Reviews for Pappyland

by Wright Thompson

Kirkus
Copyright © Kirkus Reviews, used with permission.

An amiable journey, courtesy of ESPN sportswriter Thompson, into the arcana of American whiskey. The author notes that he originally pitched this book as a biography of Julian P. Van Winkle III, a genial whiskey-whisperer whose wares are to booze as a Stradivarius is to violins. It morphed, however, into a blend of biography and meditation on any number of themes, including Southernness, or what musician Patterson Hood calls “the duality of the Southern Thing.” Though a progressive, Thompson admits to a tear in the eye when hearing “Dixie” at the Kentucky Derby. “Being Southern means carrying a responsibility to shake off the comforting blanket of myth and see ourselves clearly,” writes the author, a native of Clarksdale, Mississippi. There’s not much better a comforting blanket, if one with undeniable consequences if too frequently applied, than a good slug of bourbon. That takes Thompson deep into the history of American whiskey, stuff that blends art and science but that has few firm rules. As he notes, for instance, American whiskey can be made with whatever grain grows best in a given place; in Kentucky, that means corn. Van Winkle is as steeped in that history as anyone alive (he also knows his wine and other forms of adult beverage), and through his lens Thompson informs us about the hard work and heritage that goes into a bourbon well and truthfully made, such as the 23-year-old Pappy (about $300 per bottle) that serves as social lubricant and social glue among the cognoscenti. Thompson is well versed in the history himself, and, like Van Winkle, he is quick with a delightful and spot-on opinion—e.g., “vodka is for the skinny and scotch is for the strivers and bourbon is for the homesick.” If you’re a fan of the magic that is an artful bourbon, this is just the book for you. Copyright © Kirkus Reviews, used with permission.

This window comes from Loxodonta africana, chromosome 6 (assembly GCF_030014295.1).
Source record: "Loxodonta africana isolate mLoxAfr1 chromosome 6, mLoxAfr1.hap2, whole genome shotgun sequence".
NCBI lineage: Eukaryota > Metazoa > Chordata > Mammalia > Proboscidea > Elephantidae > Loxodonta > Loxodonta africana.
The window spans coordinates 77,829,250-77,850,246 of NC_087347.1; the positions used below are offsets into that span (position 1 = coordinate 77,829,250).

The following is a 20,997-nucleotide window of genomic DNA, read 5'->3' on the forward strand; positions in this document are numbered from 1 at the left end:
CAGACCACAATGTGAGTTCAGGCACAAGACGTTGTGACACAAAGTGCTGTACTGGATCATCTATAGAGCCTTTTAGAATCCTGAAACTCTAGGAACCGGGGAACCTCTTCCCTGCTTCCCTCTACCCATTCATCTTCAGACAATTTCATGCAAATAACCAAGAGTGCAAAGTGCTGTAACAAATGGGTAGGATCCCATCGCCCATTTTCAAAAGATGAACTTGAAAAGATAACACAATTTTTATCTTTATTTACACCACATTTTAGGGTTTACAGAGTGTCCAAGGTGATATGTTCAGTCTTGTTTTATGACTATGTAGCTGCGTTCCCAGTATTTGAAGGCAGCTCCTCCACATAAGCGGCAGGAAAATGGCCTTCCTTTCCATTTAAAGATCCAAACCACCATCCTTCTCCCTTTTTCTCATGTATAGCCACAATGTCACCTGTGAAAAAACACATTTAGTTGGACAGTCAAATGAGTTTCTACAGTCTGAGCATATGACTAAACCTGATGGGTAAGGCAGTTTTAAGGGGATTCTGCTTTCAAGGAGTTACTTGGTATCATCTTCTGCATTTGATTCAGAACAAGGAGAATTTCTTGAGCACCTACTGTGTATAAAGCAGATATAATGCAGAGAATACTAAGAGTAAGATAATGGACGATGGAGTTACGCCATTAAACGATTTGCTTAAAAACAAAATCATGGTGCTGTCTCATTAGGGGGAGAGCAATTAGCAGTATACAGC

Kirkus
Copyright © Kirkus Reviews, used with permission.

An amiable journey, courtesy of ESPN sportswriter Thompson, into the arcana of American whiskey.The author notes that he originally pitched this book as a biography of Julian P. Van Winkle III, a genial whiskey-whisperer whose wares are to booze as a Stradivarius is to violins. It morphed, however, into a blend of biography and meditation on any number of themes, including Southernness, or what musician Patterson Hood calls the duality of the Southern Thing. Though a progressive, Thompson admits to a tear in the eye when hearing Dixie at the Kentucky Derby. Being Southern means carrying a responsibility to shake off the comforting blanket of myth and see ourselves clearly, writes the author, a native of Clarksdale, Mississippi. Theres not much better a comforting blanket, if one with undeniable consequences if too frequently applied, than a good slug of bourbon. That takes Thompson deep into the history of American whiskey, stuff that blends art and science but that has few firm rules. As he notes, for instance, American whiskey can be made with whatever grain grows best in a given place; in Kentucky, that means corn. Van Winkle is as steeped in that history as anyone alive (he also knows his wine and other forms of adult beverage), and through his lens Thompson informs us about the hard work and heritage that goes into a bourbon well and truthfully made, such as the 23-year-old Pappy (about $300 per bottle) that serves as social lubricant and social glue among the cognoscenti. Thompson is well versed in the history himself, and, like Van Winkle, he is quick with a delightful and spot-on opinione.g., vodka is for the skinny and scotch is for the strivers and bourbon is for the homesick.If youre a fan of the magic that is an artful bourbon, this is just the book for you. Copyright Kirkus Reviews, used with permission.


Publishers Weekly
(c) Copyright PWxyz, LLC. All rights reserved

Sportswriter Thompson (The Cost of These Dreams) uncorks a fast-paced and colorful history of 20th-century Southern culture, told through the story of charismatic cult-bourbon maker Julius P. Van Winkle III. “He’s a man around whom others tend to revolve,” Thompson writes. The story begins at a recent Kentucky Derby, where Thompson meets Van Winkle III amid a crowd of people with “seersucker stuck to their thighs” who “hold liquor like ninth graders.” In digging into the Van Winkle family’s saga of loss and internal conflict, he recounts three generations of successes and failures: It starts with patriarch Julian Proctor “Pappy” Van Winkle introducing Old Fitzgerald, a top-shelf 100-proof bourbon in 1935 and ends with the family’s reluctant sale of its distillery in 1972, due to “an eroding business and family politics.” However, the wildly successful Pappy Van Winkle bourbon that Van Winkle III created, is “a chance to soothe the pain his father felt when he lost what Pappy had built.” But it can’t revive a fading Southern culture that was largely mythical in the first place. “Being Southern,” Thompson writes, “means carrying a responsibility to shake off the comforting blanket of myth and see ourselves clearly.” Thompson more than fulfills that burden with insight and eloquence. (Nov.)

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